On your terms, yes. On my terms, partially. On her terms, no. It’s all relative to the political groups she’s playing to. NZF will break out the champagne.

              • Gosman

                How can it be regarded a success when she basically stated it was terrible legislation that she personally didn’t support and goes against her principles but as price of having a degree of influence they will support it?

                • McFlock

                  What do you think the objectives are, that we might judge “success” or “failed miserably”?

                • Dennis Frank

                  Easy. More than half the country will be filled with admiration for her strong stand in support of our government. The ones that voted for it.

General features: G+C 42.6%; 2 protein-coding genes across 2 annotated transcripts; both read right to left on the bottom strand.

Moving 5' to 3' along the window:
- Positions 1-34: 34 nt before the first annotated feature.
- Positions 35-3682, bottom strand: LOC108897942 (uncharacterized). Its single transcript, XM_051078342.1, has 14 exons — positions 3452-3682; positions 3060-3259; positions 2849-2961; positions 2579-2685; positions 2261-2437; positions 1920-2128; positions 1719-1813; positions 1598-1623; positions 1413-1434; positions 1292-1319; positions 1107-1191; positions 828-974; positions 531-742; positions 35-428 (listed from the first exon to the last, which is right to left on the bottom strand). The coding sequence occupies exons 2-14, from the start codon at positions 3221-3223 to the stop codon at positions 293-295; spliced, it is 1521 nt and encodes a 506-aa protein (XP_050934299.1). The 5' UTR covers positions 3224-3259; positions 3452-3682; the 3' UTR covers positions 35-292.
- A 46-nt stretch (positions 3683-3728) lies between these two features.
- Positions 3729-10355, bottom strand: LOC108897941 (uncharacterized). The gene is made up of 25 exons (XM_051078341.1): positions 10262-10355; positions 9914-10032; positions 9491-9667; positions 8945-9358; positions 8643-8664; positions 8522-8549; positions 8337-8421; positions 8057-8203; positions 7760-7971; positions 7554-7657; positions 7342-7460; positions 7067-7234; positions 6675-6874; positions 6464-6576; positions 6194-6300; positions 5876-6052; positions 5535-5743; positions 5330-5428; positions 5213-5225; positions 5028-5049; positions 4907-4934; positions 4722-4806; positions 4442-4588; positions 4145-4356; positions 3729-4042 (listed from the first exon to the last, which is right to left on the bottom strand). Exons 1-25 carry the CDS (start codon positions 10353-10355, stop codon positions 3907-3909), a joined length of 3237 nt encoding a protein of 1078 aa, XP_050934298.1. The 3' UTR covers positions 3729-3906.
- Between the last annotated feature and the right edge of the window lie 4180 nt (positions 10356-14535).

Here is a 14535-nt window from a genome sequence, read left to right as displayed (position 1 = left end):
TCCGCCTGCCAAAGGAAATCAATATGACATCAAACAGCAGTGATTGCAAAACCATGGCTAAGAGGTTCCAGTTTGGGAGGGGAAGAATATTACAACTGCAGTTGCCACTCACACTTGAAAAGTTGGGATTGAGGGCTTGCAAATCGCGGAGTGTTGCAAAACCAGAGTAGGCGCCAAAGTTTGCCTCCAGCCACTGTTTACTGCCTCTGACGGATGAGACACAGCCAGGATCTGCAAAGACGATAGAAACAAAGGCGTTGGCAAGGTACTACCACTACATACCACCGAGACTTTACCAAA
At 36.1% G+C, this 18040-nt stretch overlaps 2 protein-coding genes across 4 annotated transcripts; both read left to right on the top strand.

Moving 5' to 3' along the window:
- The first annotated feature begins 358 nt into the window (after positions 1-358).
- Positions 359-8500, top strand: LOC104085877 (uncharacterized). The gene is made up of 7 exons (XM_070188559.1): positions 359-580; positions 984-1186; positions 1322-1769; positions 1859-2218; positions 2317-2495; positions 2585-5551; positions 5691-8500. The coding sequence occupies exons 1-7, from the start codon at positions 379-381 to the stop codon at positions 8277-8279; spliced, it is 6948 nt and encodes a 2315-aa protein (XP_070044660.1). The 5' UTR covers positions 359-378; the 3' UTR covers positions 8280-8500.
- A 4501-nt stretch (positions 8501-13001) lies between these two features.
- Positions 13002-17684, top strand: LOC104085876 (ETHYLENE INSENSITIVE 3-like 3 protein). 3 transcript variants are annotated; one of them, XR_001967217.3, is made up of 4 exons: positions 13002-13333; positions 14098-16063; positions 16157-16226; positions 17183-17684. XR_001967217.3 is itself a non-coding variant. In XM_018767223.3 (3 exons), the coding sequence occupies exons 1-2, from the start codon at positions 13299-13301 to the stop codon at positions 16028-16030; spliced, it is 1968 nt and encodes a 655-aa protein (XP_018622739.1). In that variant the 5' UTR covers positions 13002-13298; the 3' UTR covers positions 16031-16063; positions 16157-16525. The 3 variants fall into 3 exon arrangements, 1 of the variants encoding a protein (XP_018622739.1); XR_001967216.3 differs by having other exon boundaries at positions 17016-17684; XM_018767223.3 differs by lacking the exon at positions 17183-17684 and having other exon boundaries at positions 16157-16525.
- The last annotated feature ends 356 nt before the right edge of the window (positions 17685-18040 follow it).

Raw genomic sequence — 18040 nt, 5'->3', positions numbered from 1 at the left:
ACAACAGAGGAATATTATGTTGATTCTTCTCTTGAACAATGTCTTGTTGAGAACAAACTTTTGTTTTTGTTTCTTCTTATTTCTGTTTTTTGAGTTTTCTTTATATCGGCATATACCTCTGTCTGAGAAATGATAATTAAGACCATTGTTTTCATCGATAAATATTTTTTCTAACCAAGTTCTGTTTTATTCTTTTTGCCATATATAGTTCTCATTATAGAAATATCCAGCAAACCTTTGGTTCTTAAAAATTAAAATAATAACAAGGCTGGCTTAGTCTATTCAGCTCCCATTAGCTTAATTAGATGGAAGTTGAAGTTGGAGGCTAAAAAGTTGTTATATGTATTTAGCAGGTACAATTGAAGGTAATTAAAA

• Dennis Frank 6.4.4

        Guess what! Both of the panellists with Jim Mora this afternoon spoke in support of the Waka-jumping legislation!!

        • veutoviper

          Andrew Clay and Jennie Moreton


          Jennie Moreton – financial advisor with Craigs Investment Partners in Christchurch.

          • Dennis Frank

            A couple of folks with a business background. Could be an indication that the Nats have been misreading their support base on the issue. Or could be time for conspiracy theory # 63, 517: NZF have taken over RNZ.

    • Herodotus 6.5

      10 March interview – Leadership void !!!!! How Wellington seems to corrupt good people.
      We might as well elect Cardboard Cutouts – At least once they have past their usefulness they can be recycled !!!
      And many ponder why the voting public don’t engage.